Tuesday, July 29, 2014

Why Pay For Performance Doesn't Work

The New York Times had an editorial the other day asking why the government's pay for performance initiatives haven't worked out as planned. By penalizing bad outcomes and incentivizing good outcomes, the government hoped to save money in the long run. Paying doctors to have fewer patients getting readmitted within thirty days after hospital discharge or making sure patients get the proper treatment for acute MI or pneumonia sounds like a reasonable way to reduce healthcare costs.

Yet according to the newspaper article, multiple medical studies have failed to show any change in outcome. Though initially there may be an improvement in quality measures such as patients getting adequate blood glucose monitoring, over the long term there are no differences between doctors who get incentive pay and doctors who don't.

Scientists and politicians are puzzled by this stasis. Why don't patients do better when doctors are given more money, or in reality penalized for not following "best practices" policies? The blame always seem to lead back to physicians. Doctors are just too stubborn. They won't change their practice after working the same way for decades. Doctors make too much money. A few dollars extra per patient is not enough to get them to follow the new government mandates. Doctors are cherry picking the best patients, leaving the sickest to the tertiary hospitals and their employee physicians to treat and who are the least likely to be affected by the new incentives.

I think the reason pay for performance hasn't worked as well as planned is also the most obvious. Let's face it, doctors are already working as hard as they can to give the best possible treatment to each and every patient we meet. We are not holding back our care just because we feel the reimbursements are inadequate, which they are. For any given patient and illness, we do our utmost to ensure the patient has a good outcome. Whether the patient is a homeless person who comes into the ER for an acute MI or the local millionaire who is fishing buddies with the city mayor who comes to the ER with the same thing, we treat each person's illness the same. Now the bedside manner and hospital amenities may be different between the two, but taking care of the chief complaint will be unsurprisingly similar. In fact, when I have a VIP patient, I have to mentally tell myself to treat this person no different from anybody else. Any deviation from my usual standard practice just because the person on the operating table is the mother of the hospital CEO is when catastrophe can occur.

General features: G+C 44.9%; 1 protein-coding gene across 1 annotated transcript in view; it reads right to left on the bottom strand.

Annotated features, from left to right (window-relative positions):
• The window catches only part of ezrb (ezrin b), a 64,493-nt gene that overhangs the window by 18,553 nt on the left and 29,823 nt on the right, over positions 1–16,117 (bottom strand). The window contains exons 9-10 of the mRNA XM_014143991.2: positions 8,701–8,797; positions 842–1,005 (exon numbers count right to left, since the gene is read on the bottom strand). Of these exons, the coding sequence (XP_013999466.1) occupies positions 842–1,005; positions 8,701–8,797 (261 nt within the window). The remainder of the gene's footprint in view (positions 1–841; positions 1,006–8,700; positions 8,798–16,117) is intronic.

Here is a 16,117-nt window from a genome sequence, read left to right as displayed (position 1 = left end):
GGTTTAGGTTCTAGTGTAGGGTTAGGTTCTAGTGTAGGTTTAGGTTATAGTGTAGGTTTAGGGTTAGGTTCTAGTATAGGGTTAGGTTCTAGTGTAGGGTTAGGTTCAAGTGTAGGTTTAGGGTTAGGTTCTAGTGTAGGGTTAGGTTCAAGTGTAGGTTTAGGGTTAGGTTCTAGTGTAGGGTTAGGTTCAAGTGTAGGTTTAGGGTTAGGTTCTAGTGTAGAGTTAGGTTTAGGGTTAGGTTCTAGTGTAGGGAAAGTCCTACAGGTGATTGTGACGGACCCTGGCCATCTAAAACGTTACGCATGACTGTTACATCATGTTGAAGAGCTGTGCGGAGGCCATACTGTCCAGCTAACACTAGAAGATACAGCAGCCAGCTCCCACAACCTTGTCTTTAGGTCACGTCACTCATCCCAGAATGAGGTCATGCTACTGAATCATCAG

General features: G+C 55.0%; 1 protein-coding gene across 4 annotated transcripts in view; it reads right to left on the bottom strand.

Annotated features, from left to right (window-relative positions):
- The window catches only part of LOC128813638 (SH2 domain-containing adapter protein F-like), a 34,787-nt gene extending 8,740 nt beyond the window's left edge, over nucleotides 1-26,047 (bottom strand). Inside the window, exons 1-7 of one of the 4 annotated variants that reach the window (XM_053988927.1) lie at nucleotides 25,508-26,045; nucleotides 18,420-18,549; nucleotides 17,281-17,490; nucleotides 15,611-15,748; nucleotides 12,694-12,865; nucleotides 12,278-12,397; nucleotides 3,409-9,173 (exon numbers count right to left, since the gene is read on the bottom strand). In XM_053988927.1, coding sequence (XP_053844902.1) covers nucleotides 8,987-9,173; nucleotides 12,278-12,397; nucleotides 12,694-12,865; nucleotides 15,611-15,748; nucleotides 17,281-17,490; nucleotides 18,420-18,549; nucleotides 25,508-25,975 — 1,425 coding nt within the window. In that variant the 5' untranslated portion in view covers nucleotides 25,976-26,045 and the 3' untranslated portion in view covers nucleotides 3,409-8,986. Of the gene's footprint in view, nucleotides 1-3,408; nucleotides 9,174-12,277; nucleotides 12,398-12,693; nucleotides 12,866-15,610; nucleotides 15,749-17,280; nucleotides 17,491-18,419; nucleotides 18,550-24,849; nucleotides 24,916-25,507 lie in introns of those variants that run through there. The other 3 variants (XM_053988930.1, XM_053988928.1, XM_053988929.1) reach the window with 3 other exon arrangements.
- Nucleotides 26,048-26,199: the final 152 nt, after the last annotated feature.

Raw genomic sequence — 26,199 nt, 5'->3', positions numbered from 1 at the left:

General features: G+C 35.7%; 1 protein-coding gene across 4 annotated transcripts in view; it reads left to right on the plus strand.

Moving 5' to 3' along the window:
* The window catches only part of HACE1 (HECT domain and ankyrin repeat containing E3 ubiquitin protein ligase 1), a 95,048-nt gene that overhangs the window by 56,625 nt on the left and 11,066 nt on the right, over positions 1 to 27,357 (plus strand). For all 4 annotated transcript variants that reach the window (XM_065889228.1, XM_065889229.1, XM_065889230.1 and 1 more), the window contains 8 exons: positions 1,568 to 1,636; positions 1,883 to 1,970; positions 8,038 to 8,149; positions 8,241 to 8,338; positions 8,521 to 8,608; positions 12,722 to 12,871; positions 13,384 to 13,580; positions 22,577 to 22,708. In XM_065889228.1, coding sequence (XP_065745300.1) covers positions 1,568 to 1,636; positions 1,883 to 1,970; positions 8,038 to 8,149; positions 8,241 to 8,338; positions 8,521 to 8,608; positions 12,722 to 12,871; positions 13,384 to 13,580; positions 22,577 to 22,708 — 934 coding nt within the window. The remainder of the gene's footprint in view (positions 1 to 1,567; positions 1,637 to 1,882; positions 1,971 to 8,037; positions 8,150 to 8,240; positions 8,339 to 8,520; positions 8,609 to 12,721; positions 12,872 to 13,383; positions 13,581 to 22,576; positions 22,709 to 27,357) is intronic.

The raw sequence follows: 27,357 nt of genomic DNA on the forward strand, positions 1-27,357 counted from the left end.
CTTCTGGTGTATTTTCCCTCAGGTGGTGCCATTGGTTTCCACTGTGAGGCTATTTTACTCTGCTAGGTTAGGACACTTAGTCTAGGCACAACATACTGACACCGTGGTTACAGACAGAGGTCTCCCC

What happens when the patients are discharged is something different and beyond the control of physicians. The millionaire may be able to afford a home health nurse who can attend to his needs 24/7. The homeless person will probably go to a shelter but quickly check himself out and stop taking his medications, necessitating a quick readmission in the emergency room. But that is not the doctor's fault even though we and the hospital are the ones who get money taken out of our pockets for it.

But don't concierge doctors give better care because patients pay them more money out of pocket? In a word, no. Patients buy better access to doctors in a concierge service. There is no evidence that concierge medicine is better medicine. Patients may feel they are getting superior treatment because they have their physicians' personal cell phone number and can arrange for an appointment at any time, but that is not the same thing as getting better health care.

So this puzzlement about why pay for performance doesn't seem to be effective is no mystery to any working doctor. Only the most cynical politicians and lawyers would devise these pay for performance initiatives. We are already doing the best we can with what we get. We don't mistreat patients just because they don't have enough money. Giving us more money is not going to change how we have practiced successfully for years. The people who are making these rules are the least qualified to tell us how to take care of our patients. Is it any wonder that P4P has been a failure so far?

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